Ticketmaster Looks to Blockchain in UPGRADED Acquisition
Ticket sales titan Ticketmaster has announced its acquisition of UPGRADED, a blockchain system that uses “Smart Tickets” to prevent fraud and to give event managers new ticketing functionalities.
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Blockhain’s Anti-Fraud Possibilities Get a Shot
Ticketmaster, which has sold hundreds of millions of tickets for live entertainment events to date, has purchased UPGRADED, an Ethereum-based “Smart Tickets” blockchain system.
— Spencer Noon ? (@spencernoon) October 18, 2018
The play “converts traditional tickets into secure interactive digital assets,” and upon the acquisition, Ticketmaster said it intends to add the service to a suite of next-gen ticketing tools.
The ticket sales powerhouse said UPGRADED’s services will provide event managers with “more control and visibility over ticket distribution, and [a system for] protecting fans against fraudulent tickets.”
That last point is a particularly interesting one, as one of the main selling points of blockchain technology is its resistance to counterfeiting. Indeed, it is relatively easy to fake a paper ticket, whereas faking a unique token, i.e. a “Smart Ticket,” is orders of magnitude harder.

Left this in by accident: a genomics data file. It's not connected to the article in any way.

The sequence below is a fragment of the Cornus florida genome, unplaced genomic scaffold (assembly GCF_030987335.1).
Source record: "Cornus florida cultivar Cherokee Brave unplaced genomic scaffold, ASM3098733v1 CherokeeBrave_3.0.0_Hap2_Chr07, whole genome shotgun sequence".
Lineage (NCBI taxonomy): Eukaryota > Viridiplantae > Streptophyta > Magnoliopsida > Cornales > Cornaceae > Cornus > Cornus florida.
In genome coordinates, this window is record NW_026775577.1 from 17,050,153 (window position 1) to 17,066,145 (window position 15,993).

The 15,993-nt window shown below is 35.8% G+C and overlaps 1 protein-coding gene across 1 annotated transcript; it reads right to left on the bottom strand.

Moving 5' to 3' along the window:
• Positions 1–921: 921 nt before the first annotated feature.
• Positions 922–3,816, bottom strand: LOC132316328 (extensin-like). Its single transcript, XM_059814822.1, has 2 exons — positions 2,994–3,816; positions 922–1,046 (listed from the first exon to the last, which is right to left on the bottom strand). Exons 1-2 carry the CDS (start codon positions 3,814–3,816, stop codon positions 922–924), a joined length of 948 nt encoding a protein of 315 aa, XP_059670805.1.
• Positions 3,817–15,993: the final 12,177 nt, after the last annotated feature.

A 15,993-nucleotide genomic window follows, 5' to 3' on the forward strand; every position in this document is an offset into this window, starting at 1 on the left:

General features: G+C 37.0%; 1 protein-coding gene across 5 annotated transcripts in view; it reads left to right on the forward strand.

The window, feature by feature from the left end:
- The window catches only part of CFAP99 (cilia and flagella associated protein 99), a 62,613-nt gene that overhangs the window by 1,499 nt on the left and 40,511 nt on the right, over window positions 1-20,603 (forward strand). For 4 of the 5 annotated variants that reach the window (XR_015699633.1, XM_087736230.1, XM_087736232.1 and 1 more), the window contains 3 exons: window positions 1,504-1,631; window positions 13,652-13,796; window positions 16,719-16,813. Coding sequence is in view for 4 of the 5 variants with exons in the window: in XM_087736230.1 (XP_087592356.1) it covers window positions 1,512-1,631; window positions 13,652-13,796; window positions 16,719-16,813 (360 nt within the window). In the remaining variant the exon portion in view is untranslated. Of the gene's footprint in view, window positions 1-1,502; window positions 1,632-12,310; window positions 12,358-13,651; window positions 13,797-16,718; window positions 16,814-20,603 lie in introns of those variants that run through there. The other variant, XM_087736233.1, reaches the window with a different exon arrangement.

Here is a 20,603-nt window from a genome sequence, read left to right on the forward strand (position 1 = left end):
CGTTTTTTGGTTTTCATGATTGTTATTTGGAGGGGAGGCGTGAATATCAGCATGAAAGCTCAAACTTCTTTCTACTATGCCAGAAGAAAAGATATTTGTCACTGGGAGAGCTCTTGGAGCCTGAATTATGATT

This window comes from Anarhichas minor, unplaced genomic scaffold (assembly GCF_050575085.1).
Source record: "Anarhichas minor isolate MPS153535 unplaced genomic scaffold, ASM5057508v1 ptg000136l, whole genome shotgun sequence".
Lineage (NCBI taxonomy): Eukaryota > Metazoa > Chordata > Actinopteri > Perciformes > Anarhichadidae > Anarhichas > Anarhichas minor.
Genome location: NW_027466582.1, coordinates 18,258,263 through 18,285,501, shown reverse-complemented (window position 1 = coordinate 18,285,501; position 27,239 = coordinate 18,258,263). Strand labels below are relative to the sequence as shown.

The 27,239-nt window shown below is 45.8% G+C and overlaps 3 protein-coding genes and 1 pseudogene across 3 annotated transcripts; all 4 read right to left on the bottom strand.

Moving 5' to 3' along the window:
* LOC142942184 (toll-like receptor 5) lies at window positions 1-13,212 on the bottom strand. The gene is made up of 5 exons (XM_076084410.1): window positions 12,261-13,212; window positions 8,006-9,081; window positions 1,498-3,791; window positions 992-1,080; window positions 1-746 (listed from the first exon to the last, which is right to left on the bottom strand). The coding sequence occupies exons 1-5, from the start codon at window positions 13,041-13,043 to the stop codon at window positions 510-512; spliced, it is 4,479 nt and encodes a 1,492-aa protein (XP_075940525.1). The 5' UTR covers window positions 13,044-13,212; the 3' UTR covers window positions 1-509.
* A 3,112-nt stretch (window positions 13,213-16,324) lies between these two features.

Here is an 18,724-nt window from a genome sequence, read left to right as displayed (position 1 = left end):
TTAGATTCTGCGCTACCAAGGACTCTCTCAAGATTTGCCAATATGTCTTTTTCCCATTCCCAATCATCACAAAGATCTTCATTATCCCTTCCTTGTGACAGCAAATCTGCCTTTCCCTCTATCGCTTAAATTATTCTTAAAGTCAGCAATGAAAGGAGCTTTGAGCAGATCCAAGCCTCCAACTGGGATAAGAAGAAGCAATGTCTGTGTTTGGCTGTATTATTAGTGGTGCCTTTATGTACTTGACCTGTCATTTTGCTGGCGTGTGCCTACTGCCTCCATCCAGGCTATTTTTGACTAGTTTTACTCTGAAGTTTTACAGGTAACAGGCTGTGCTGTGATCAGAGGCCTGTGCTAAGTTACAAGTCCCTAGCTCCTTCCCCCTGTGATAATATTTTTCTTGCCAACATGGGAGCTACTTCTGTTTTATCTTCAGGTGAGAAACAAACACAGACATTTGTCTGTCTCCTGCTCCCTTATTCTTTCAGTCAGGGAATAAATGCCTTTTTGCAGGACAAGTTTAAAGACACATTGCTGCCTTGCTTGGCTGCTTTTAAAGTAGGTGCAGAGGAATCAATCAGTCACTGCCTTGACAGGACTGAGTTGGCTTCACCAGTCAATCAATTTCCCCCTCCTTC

So, while many critics are quick to say blockchain tech remains a solution in search of a problem, Ticketmaster’s purse has suggested that critique might not be so clear cut.
‘Smart Tickets’ Open Up New Functionalities
UPGRADED’s system, which per Ticketmaster can be implemented “without requiring a venue to replace existing […] hardware,” is focused on making tickets capable of a range of new feats.
In an interview last summer, UPGRADED founder and chief operating officer Sandy Khaund told Forbes that these new feats were underpinned by Ethereum smart contracts.
At the time, Khaund said:
“It’s a programmable set of code. It makes the ticket much more than a dumb token. You can set price restrictions. We can also hide the bar code until two hours before the event. And we could make it so that you have to be within one kilometer of the venue for the bar code to appear. The biggest challenge was working with nascent technology.”
As such, Ticketmaster will now be able to leverage such blockchain-backed tickets to make it easy for customers to trade ticket ownership, set fee and resale permissions, and more.
We’ve Seen a Different Blockchain Ticketing Meld Before
Live entertainment ticketing is a far cry from oil and gas ticket orders, but now blockchain has found its way into both fields.
In January 2018, Ethereum venture studio ConsenSys teamed up with data managers Amalto to create an Ethereum-based automated ticket ordering system for the massive, multi-trillion dollar oil and gas industry.
While blockchain’s use cases have been overhyped by many profit-focused speculators, particularly since 2017, ticketing mechanisms seem to provide a fertile point of convergence with distributed ledger tech, and more moves like Ticketmaster’s may be coming accordingly.
What’s your take? Do you think ticketing is a good use for blockchain? Nay? Let us know in the comments section below.
Images via Pixabay